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Global bank regulator proposes standardised minimum capital measure

[GENEVA] The Basel global banking supervisory body has proposed introducing a standardised model to calculate a minimum level of capital banks would need to keep in reserve.

The so-called capital floor "will be based on revised standardised approaches for credit, market and operational risk, which are currently under consultation," the Basel Committee on Banking Supervision said in a statement released this week.

The Basel Committee has been in the forefront of a global effort requiring banks to hold more capital after the 2008 financial crisis when many lenders needed government bailouts as they didn't have enough funds in reserve.

However the increased capital ratios that are coming into effect under the so-called Basel III regulations are still mostly based on a bank's internal model of calculating the risk of its activities.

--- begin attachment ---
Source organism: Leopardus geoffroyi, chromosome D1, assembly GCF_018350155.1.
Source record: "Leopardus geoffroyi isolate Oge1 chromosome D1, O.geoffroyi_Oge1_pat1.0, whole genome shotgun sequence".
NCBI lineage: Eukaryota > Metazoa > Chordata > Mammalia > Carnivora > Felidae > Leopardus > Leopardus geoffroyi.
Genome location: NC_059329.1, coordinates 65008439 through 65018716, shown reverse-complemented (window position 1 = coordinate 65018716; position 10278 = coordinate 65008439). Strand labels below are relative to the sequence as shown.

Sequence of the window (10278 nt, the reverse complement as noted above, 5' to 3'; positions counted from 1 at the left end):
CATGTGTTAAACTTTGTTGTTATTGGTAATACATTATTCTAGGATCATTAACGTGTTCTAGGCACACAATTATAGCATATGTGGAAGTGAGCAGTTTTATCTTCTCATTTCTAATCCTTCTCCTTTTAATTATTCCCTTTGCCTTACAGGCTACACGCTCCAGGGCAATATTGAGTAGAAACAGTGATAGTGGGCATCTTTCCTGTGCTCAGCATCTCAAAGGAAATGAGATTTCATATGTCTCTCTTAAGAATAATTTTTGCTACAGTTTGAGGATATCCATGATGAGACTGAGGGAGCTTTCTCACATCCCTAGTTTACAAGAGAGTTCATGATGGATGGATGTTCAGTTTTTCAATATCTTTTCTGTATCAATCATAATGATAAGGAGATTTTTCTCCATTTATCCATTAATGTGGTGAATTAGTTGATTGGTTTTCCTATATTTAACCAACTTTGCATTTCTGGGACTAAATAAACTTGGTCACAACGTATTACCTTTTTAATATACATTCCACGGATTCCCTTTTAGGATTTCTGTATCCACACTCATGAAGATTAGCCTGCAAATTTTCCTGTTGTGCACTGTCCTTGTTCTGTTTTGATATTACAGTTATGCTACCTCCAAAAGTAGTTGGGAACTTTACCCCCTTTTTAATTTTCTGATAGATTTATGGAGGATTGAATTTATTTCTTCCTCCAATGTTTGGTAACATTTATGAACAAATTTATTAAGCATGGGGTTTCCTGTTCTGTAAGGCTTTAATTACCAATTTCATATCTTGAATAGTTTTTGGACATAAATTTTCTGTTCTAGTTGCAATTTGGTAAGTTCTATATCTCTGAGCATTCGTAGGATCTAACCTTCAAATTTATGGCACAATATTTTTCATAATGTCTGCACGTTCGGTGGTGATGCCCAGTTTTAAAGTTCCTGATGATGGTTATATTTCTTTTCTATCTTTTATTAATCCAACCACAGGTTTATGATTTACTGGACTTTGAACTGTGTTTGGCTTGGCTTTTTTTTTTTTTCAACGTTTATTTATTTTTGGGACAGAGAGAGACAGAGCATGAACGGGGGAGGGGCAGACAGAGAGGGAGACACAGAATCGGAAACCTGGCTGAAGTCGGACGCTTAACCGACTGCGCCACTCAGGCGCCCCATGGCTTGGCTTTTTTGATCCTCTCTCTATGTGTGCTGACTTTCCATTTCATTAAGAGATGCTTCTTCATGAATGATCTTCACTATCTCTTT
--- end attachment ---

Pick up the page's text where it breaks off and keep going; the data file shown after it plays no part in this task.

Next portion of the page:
"The floor is meant to mitigate model risk and measurement error stemming from internally-modelled approaches," said the Basel Committee.

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"It would enhance the comparability of capital outcomes across banks, and also ensure that the level of capital across the banking system does not fall below a certain level," it added.

In a separate document also released this week, the Basel Committee also released proposals to reduce reliance on international credit ratings agencies in determining credit risk, in favour of a handful of risk measures that can be applied globally but which also reflect the local nature of some exposures.

Banks may comment on both proposals until March 27.


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